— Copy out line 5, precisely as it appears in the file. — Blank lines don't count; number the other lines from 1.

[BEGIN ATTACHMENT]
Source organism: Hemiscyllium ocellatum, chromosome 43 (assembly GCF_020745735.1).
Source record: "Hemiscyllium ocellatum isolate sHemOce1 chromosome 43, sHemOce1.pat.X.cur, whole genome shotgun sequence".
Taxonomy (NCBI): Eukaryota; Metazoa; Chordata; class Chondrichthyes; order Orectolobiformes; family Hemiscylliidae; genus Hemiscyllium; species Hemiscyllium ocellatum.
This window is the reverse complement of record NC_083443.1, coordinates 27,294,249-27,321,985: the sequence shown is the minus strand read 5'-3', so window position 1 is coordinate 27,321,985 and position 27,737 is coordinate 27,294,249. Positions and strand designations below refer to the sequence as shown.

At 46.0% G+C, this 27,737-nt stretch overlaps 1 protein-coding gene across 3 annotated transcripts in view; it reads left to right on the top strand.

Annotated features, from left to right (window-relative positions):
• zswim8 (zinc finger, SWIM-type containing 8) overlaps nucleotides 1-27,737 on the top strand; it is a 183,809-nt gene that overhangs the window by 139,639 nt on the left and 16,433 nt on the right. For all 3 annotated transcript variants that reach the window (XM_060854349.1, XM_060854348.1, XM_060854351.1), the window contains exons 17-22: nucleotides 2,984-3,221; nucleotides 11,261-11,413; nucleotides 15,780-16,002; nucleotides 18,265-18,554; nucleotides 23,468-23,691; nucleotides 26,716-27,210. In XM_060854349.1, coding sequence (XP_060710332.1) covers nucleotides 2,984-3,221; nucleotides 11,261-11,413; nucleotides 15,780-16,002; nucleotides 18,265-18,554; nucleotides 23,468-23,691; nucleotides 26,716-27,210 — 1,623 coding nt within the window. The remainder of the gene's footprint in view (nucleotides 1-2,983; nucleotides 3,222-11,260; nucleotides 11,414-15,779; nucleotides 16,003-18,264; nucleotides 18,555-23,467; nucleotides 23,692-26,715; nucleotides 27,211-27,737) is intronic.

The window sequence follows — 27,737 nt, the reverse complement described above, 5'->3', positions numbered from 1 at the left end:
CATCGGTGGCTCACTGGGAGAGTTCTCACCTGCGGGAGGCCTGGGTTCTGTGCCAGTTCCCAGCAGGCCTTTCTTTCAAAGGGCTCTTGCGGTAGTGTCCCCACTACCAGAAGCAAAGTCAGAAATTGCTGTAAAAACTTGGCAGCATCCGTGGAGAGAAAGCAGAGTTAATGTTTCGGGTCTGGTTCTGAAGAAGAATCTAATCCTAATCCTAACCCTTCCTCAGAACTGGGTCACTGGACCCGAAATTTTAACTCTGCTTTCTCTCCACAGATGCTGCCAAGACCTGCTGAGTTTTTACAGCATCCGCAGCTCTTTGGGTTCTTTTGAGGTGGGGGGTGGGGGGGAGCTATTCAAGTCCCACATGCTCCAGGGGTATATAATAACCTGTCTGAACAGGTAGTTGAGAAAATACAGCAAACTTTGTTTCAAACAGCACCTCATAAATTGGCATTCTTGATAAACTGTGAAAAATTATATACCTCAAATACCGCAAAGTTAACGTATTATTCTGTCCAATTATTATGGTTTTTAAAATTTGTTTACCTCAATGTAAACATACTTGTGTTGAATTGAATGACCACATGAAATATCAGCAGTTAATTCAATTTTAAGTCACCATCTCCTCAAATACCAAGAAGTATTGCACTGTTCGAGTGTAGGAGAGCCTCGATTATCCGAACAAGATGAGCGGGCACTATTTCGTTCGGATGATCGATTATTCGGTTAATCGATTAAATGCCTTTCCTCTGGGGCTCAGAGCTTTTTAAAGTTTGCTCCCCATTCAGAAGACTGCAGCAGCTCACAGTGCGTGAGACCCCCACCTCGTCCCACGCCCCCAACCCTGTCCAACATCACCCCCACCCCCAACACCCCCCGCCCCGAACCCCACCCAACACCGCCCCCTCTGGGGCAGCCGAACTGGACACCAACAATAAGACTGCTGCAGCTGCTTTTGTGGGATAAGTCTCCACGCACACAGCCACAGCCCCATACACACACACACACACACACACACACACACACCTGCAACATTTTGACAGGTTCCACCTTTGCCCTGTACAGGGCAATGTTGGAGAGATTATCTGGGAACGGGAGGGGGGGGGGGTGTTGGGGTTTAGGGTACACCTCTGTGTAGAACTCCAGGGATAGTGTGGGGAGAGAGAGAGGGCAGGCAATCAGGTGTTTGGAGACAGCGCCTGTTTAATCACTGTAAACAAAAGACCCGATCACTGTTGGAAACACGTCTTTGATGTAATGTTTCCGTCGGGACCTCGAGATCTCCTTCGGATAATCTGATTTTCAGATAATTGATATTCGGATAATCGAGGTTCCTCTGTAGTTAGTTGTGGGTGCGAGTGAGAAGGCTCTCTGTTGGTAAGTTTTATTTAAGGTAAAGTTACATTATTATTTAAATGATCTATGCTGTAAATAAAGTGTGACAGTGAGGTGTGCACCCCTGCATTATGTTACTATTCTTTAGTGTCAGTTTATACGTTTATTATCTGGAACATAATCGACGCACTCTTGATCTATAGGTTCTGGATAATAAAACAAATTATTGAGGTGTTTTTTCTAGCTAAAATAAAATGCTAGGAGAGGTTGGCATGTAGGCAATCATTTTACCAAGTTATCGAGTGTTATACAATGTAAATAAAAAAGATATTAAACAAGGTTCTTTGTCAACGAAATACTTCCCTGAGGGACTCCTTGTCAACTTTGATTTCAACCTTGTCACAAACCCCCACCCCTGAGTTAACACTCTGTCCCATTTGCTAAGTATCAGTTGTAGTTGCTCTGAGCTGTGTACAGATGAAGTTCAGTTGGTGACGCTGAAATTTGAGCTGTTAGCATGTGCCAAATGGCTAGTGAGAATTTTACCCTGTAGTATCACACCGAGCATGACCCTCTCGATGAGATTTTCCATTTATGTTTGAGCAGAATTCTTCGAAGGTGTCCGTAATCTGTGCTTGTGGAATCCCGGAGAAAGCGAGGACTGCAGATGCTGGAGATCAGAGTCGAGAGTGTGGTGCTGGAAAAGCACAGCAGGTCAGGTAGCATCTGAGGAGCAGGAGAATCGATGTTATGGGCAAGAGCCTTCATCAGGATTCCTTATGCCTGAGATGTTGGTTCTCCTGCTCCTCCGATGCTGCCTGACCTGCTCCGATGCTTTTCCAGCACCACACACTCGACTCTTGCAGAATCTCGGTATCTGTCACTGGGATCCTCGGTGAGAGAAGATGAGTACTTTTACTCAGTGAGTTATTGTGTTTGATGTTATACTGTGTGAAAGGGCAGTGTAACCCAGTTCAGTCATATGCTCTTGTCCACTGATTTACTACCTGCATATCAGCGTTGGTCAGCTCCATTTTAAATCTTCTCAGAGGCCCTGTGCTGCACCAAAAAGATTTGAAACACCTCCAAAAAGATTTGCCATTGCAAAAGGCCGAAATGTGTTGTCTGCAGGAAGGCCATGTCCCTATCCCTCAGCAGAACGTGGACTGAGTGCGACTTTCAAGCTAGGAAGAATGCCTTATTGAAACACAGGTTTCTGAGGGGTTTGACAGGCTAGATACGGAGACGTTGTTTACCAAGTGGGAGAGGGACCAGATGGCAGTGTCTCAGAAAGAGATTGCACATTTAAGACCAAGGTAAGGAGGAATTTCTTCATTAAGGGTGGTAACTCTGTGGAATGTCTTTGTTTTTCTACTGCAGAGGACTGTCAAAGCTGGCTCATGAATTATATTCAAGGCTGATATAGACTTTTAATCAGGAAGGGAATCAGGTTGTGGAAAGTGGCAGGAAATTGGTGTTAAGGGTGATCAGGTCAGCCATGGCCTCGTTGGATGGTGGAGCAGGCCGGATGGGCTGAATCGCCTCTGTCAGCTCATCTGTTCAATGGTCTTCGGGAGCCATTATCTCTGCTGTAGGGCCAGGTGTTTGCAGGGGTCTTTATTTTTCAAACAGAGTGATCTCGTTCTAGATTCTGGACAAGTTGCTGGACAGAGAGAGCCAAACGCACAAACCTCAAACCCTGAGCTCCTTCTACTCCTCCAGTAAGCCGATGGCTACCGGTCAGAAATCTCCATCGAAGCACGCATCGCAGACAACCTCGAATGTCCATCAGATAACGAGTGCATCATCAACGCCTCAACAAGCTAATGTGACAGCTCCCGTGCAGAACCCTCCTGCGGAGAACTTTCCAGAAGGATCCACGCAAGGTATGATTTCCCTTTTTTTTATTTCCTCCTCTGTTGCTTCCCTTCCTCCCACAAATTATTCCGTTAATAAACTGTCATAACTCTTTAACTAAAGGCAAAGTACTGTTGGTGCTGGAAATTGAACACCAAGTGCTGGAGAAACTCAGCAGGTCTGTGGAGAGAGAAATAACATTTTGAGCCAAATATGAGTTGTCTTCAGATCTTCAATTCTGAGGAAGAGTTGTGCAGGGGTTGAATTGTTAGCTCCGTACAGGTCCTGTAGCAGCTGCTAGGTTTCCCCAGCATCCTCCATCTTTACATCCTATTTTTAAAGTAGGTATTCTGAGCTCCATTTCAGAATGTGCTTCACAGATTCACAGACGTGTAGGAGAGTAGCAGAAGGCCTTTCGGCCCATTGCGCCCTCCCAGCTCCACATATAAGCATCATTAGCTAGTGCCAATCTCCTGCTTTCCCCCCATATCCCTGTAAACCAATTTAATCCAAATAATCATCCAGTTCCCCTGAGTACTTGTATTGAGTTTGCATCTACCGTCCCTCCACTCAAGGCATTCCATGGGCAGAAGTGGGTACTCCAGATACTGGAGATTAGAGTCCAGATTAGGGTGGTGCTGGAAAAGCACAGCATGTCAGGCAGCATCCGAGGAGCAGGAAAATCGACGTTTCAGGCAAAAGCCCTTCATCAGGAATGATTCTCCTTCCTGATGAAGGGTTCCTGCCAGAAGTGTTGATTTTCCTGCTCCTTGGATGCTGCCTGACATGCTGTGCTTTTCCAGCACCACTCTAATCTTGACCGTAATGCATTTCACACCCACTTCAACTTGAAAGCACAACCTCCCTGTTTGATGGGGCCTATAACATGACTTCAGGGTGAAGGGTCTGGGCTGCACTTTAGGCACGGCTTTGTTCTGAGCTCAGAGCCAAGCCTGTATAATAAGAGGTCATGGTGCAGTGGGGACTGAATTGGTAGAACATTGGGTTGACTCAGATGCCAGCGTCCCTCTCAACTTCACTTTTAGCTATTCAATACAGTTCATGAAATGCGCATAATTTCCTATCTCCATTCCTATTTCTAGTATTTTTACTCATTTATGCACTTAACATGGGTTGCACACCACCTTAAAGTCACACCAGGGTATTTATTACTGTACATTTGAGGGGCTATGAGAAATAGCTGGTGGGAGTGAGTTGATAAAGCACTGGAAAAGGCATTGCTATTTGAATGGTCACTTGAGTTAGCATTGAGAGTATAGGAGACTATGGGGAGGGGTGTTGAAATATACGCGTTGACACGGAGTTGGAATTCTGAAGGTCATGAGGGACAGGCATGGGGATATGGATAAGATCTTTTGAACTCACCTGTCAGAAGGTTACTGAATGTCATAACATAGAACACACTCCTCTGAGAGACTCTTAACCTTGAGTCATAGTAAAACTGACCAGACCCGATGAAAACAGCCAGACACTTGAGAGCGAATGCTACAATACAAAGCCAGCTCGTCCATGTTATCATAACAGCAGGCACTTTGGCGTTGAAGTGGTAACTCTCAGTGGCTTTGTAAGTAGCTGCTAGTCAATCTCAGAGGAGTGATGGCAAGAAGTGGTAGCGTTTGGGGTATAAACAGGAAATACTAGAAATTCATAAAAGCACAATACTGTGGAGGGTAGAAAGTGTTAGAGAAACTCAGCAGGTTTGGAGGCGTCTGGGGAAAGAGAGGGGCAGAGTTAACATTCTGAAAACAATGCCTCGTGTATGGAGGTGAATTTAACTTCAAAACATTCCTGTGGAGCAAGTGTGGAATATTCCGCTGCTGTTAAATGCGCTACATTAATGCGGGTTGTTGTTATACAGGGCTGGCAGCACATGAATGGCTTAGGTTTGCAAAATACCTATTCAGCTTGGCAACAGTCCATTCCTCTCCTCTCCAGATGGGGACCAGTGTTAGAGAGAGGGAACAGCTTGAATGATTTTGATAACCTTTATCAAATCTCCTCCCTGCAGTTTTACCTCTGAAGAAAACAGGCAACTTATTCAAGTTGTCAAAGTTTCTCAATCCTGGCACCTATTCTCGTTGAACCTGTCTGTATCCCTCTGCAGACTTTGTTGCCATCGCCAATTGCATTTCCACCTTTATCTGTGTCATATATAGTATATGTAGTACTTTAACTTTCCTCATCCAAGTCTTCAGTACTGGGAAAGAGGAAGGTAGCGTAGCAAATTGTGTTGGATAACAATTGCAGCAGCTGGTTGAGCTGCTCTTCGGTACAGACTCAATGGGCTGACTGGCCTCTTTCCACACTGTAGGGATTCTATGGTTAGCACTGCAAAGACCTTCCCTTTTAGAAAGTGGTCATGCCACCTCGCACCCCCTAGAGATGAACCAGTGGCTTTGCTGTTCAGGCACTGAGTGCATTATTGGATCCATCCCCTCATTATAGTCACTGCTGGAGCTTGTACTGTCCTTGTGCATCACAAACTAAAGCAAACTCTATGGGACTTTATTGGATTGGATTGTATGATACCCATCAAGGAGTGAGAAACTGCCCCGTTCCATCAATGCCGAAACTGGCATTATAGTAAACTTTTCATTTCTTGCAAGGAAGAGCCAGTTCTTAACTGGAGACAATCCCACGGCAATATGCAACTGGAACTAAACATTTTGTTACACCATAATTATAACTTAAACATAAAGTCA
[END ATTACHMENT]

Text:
At 46.0% G+C, this 27,737-nt stretch overlaps 1 protein-coding gene across 3 annotated transcripts in view; it reads left to right on the top strand.